Great post, thanks for the info and the history.

Just wanted to say I appreciate the rich multi-generational history you share here. I’ve never had your wine, but it’s clear you honor your family in your work, and it makes me want to buy what you make and support you.

I concur. Great post! I will certainly look into your wines.

I agree, great story and background! Thank you for sharing.

Very kind of you, Peter, Alex, Albert & David! None of us can do it alone. [cheers.gif]

It was a joy to write the ‘newbie intro’ and recount how we’re all so influenced (and helped!) by those before us.

It’d be a pleasure to share Bohème with you.

Sounds good Kurt, but first you’ll have to tell us if a taste for Meiomi runs in the family. [wink.gif] [cheers.gif]

Seriously, could you share with us something about your winemaking philosophy and the style of wines you produce?

Great intro, thanks for sharing with us all. It is really fun (maybe for the nerds like us here) to see such a story shared for an introduction!

Thanks for the background on you and your family.
I’ve had a few of your chards and they were fantastic.
Continued success!

Brett & Nick, thanks for your kind remarks! Come visit Occ sometime and we’ll taste.

Peter, you’re a joker. many ways to go with that - I’ll stick to style & philosophy. [wow.gif]

First I’d say Bohème is a rather “traditional” boutique winery as we do much by hand with minimal intervention. I’ve got a 4-man vineyard team and together we farm ~19 acres at 3 sites, 5 to 9 miles from the Pacific. Grape farming has always been central to the project; I absolutely love it. With hands on vines we maximize grape & wine quality. And it’s fun.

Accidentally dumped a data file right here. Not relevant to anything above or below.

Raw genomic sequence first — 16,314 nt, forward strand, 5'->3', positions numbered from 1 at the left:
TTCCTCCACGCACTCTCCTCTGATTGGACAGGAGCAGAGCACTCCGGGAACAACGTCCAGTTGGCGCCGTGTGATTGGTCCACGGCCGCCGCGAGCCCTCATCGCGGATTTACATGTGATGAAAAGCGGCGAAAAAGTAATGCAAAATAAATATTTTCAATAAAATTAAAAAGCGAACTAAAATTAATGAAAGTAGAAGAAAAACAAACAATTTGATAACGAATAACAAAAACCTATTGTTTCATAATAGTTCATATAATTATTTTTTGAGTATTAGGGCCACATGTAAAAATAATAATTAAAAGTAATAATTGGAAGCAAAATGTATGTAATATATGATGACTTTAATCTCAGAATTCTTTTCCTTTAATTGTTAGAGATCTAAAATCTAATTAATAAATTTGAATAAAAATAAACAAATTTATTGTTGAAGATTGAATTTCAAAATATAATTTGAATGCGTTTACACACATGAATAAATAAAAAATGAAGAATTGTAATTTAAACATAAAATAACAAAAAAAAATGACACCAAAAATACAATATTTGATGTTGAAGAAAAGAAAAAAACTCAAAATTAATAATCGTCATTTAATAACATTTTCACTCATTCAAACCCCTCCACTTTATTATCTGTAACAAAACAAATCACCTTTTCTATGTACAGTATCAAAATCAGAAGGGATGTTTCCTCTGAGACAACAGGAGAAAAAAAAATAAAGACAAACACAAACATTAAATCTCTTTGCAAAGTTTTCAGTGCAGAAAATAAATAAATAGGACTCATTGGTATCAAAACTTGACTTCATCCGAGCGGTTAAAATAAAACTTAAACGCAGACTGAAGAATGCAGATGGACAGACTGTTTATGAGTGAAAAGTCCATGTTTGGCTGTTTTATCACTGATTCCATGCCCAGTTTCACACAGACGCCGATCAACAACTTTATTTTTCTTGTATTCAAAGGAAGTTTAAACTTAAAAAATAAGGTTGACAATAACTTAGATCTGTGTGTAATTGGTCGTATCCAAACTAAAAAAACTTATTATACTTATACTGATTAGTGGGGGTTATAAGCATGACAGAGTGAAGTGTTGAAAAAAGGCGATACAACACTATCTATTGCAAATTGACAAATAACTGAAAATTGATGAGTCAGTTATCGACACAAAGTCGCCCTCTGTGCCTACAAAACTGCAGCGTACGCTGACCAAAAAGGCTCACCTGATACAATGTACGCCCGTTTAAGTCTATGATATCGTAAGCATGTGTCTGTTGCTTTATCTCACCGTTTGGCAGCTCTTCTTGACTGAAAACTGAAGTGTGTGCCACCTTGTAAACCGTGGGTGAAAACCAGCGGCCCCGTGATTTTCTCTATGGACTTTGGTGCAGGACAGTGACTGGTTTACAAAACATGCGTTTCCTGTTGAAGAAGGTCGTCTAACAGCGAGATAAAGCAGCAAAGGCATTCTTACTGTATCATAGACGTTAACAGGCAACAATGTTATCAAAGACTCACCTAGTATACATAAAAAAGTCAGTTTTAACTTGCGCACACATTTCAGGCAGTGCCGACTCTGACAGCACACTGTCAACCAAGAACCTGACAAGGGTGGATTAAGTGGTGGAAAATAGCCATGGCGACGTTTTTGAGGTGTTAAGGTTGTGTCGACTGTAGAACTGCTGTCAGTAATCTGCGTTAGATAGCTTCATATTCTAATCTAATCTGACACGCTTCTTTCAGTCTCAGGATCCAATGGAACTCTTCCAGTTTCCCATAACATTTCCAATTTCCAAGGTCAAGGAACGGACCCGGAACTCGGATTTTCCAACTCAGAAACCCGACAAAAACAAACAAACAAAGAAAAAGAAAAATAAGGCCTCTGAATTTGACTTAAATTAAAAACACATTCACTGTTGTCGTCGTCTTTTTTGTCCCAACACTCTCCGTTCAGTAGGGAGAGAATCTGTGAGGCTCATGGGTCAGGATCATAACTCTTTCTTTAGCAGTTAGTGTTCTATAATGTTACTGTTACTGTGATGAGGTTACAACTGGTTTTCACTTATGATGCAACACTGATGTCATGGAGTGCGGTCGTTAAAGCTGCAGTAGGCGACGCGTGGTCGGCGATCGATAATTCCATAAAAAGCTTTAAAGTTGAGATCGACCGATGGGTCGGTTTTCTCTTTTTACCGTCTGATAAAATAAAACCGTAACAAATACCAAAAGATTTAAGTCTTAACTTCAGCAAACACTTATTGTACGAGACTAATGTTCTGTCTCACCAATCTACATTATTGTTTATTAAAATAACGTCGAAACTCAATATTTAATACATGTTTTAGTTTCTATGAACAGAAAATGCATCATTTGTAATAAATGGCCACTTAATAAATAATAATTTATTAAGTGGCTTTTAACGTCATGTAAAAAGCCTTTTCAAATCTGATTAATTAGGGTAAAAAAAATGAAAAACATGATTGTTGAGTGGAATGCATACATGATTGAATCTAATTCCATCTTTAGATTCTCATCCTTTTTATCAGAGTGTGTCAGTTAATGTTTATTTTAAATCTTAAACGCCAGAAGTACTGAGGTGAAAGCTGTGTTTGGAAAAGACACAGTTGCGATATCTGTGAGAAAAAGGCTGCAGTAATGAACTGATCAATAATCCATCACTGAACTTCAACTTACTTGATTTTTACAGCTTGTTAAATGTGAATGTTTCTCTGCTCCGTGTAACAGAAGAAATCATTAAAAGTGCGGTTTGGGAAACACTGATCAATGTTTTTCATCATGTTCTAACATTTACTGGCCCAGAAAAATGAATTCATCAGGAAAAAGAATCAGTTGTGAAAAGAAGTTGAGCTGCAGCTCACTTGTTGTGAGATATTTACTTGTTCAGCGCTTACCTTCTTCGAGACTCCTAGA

Stylistically I attempt to craft wines that are bright, complex and expressive when young, then turn earthen, integrated, enchanting with age. Fruit ripeness (and acidity) are critical. In finished wine, pH ranges from 3.3 to 3.5 with alcohol 13.3% to 14.3% (zero RS). Tannins are key for the aged wine too. We’re fortunate to grow grapes near the coast where, by harvest, tannins are ripe & developed with still modest sugar. In recent vintages, to accentuate textural dimension in reds, we’ve employed more whole-cluster and found synergy between WC herbs and savory elements in the wine. My favorite Pinot lots lately carry fresh acidity with palate of strawberry, fennel, sour cherry, black tea, botanicals, mushroom and clove.

Our barrel program is typically 1-3 times filled (very few new) French Burgundy bbls for ~20 months prior to bottling. Terroir for us seems best celebrated with moderate oak & toast.

Chardonnays too I’d call “medium-bodied.” The 2014s are so good. Whole-cluster pressed, barrel fermented, complete Malo, sur lie. The 2012 Occidental Syrah I’m especially pleased with. >30% whole-cluster, black olive tapenade, mineral, cured meats, etc.


Well Kurt already did a great job of explaining his wine style.

My fiance and I went and visited him last summer and tasted through his lineup and got an awesome vineyard tour and great hospitality.

I’m not sure what the best way to convince folks to try his wine may be but…We visited over 30 wineries when we went to California for a week. We joined ONE wine club, Boheme.

I don’t know what he’s offering, but whatever it is…Buy it :slight_smile:

Brandon, you’re a good man. I think you saw this pic but thank you AGAIN for helping select many of these OR Pinots – (my) best tasting of 2016. [swoon.gif]

Kurt, I knew a little of the back story, but not all, thanks for the great post! For anyone taking a look at the Boheme wines, they are definitely worth considering.

Thanks, Alan! Good to hear from you. I hope all is well in your world. Let’s cross paths soon. [cheers.gif]